A young Jewish boy in shorts stands shoulder to shoulder with his blonde curly-haired sister. The pair beam out from a sepia photo as they lean against one of the lions in Trafalgar Square.
Sitting round the corner, in the ICA, more than half a century later, I feel more than privileged to be watching the world premiere of Second Breath, part of the UK Jewish Film Festival, an acoustic tribute composed by the legendary Balanescu Quartet, which mixes family photographs, film and archive footage to tell the life story of sculptor and holocaust survivor Maurice Bilk, the little boy in the photo who first came to London as a refugee.
As a child Bilk was taken from his home in Amsterdam, to the Bergen-Belsen Concentration Camp. Many of his relatives, including his father, were murdered. Maurice, his mother and his sister, survived and were liberated by the Russian cavalry whilst on one of the last trains to a death camp. After arriving in England he trained as a teacher and then found his vocation as a sculptor.
This musical oeuvre tells the story of his life and uses one of his works, Second Breath-a massive gilt sculpture of a man, with his muscular back arched, pushing his body skywards, to inhale all the clean fresh air he can-as the springboard for a performance piece directed by Gillian Lacey. The highlight of which is the masterful score choreographed by virtuoso violinist and composer Alex Balanescu, celebrating Blik’s life and alluding to the ways in which such a past continues to influence the present, showing how this near death experience was also a rebirth.
The video projections are spread across four different screens, which display shifting vignettes of footage. The performance starts with images of Bilk walking down a stair well followed by a montage of old photos, group family shots taken prior to the war, an animated show reel which ends with the unforgettable picture of siblings in London.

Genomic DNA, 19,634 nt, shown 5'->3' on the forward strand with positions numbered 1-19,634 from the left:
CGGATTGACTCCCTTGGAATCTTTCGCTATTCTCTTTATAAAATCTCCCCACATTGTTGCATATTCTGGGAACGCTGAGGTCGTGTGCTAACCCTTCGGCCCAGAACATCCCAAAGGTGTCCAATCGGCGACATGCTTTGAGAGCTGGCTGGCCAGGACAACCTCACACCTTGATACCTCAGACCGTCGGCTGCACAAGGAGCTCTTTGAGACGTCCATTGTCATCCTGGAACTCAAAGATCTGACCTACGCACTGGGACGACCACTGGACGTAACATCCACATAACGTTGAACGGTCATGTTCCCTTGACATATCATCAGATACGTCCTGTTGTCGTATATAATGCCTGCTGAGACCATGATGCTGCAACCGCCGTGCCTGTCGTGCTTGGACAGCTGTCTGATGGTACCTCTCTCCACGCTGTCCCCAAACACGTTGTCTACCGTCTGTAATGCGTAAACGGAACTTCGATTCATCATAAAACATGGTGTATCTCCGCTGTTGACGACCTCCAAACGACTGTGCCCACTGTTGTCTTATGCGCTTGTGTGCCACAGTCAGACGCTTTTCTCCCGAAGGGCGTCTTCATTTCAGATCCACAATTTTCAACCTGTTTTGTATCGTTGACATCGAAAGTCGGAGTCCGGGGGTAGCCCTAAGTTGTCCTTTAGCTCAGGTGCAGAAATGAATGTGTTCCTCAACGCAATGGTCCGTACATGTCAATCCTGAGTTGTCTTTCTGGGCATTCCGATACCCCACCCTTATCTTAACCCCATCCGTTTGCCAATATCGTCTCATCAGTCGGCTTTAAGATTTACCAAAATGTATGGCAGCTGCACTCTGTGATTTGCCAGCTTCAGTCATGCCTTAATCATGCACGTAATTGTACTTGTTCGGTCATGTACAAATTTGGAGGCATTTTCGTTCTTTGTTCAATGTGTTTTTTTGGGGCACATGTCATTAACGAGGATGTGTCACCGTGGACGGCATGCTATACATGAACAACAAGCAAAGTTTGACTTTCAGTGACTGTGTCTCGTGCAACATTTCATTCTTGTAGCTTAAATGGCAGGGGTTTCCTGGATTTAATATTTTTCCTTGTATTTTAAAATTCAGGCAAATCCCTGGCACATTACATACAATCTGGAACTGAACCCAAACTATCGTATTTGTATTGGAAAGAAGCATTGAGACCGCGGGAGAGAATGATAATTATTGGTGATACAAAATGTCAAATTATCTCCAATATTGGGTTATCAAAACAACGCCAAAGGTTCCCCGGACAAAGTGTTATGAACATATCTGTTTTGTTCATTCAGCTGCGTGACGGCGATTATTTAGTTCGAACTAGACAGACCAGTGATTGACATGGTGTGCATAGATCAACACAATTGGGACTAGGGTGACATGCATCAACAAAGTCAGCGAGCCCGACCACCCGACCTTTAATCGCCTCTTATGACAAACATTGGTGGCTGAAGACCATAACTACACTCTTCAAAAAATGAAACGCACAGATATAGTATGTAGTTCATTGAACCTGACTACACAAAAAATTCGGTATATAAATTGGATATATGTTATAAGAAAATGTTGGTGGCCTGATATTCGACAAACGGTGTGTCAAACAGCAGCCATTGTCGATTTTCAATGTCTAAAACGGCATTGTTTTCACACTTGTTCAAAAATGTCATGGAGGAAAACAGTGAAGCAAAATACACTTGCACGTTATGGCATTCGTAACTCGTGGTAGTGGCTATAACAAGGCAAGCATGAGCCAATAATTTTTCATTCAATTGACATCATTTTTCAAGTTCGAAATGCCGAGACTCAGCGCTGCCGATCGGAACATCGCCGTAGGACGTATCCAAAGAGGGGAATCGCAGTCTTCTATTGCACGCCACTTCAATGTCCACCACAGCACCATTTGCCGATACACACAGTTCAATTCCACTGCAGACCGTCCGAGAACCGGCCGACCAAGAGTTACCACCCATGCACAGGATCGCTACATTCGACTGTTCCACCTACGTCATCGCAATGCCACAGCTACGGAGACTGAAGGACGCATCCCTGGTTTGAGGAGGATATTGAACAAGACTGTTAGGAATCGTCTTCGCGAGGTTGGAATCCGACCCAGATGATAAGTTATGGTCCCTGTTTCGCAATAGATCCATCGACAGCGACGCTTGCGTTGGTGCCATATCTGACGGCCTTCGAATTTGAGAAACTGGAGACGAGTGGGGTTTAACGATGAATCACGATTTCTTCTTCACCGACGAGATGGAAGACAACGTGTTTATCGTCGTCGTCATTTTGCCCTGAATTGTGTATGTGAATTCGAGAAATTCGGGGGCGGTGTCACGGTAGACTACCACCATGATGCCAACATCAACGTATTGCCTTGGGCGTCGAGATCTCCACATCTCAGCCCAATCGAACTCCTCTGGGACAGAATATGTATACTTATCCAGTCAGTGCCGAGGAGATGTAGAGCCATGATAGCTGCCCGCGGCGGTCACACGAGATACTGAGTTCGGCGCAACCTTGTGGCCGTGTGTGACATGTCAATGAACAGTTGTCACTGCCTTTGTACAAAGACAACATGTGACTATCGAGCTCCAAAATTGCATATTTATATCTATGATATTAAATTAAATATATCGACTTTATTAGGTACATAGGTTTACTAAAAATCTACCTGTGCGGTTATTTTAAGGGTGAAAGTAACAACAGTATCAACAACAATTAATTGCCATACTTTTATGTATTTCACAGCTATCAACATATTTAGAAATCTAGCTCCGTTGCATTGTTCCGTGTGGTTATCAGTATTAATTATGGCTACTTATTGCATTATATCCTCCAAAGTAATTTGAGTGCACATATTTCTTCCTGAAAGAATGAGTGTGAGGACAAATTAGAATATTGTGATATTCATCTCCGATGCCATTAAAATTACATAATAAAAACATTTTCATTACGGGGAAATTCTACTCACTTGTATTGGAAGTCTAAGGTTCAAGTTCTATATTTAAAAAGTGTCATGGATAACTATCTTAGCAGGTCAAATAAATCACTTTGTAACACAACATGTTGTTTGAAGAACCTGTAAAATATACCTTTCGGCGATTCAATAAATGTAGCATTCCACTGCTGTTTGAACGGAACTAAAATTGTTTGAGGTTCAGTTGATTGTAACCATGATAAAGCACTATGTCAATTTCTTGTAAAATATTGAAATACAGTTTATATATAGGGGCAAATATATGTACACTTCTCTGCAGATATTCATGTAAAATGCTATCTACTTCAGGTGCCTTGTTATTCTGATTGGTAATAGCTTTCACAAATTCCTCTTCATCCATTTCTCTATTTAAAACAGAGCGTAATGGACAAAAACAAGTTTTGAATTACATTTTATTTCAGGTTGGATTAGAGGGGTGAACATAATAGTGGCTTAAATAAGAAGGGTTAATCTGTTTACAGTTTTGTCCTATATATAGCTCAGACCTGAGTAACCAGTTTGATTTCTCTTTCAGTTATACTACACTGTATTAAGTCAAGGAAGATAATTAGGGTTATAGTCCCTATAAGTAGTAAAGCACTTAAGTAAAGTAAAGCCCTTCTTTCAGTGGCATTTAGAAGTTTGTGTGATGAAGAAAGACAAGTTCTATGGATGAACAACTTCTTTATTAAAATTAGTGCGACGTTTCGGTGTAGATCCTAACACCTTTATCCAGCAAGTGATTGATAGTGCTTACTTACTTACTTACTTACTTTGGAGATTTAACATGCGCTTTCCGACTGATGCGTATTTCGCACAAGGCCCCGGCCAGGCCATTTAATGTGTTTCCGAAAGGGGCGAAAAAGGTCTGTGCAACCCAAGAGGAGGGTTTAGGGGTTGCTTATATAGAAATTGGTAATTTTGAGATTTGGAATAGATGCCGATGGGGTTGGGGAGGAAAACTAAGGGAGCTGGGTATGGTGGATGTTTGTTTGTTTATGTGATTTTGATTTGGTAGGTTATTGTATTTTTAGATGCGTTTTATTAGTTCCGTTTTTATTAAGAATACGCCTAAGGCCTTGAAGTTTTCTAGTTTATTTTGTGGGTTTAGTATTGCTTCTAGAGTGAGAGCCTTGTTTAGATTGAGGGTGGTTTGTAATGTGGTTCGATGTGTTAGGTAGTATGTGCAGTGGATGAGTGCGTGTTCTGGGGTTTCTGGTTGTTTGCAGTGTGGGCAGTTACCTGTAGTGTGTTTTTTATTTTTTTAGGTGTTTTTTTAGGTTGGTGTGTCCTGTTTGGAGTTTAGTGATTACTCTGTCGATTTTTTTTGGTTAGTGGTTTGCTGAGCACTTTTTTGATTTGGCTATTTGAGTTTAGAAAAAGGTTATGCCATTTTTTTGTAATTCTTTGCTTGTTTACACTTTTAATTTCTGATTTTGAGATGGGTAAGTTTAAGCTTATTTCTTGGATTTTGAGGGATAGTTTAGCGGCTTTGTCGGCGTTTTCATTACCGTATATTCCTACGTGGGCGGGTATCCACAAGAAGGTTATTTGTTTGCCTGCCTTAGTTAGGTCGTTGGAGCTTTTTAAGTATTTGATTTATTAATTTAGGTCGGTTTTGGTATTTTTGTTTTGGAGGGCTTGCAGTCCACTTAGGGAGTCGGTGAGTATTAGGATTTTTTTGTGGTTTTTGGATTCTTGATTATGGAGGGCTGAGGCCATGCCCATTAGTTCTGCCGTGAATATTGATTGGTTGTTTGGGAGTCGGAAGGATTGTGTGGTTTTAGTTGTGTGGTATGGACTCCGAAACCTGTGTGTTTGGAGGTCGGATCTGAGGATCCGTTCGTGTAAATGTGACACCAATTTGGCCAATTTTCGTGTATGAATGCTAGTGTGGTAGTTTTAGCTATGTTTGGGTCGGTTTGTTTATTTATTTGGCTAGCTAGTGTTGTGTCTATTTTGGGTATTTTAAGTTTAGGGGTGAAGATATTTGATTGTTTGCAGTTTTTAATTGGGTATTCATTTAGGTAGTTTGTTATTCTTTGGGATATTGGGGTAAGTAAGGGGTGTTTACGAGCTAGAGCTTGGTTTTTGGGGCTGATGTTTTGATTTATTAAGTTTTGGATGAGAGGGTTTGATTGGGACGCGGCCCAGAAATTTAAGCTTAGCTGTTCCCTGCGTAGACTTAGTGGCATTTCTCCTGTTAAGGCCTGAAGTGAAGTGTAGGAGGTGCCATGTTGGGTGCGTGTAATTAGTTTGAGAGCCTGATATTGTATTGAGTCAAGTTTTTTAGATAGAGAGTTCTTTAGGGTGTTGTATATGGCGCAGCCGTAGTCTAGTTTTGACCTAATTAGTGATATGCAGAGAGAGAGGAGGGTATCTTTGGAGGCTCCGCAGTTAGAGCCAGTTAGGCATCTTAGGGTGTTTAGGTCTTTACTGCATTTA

The performance that follows tells of the cruelty and horror of the intervening chapter when the family was trafficked to the camps. Flickers of disturbing archive footage of train doors slamming, striped camp uniforms and train tracks flash up so quickly you almost miss them, as if the world has temporarily re-tuned into this nightmare, and then just as quickly lost the frequency.
As well as via these haunting signifiers, the holocaust is alluded to, by the black spaces, the moments in this production were the video projections cease and the masterful, and soaring voice of Balanescu’s violin is used to great emotional effect.
With strings fraying on his bow, Alex Balanescu conjures up the dissonant screeching of thousands of door hinges to produce a soundscape that stretches back in time bring forth the terror and fear of such internment, leaving ripples that are both harrowing and haunting. But at other moments, the quartet, glide through the composition, buoyed up by survival and success that are represented by Blik’s survival.
Second Breath is a deeply affecting body of work, it is a celebration of life, that by focusing on the living not the dead, on achievement rather than loss, adds a strand to the holocaust discourse which constructs survivors not as victims but as individuals that have shaped the world around them, and it is in their success, as well as the retelling of their story that form a tribute and testimony to all those who lost their lives.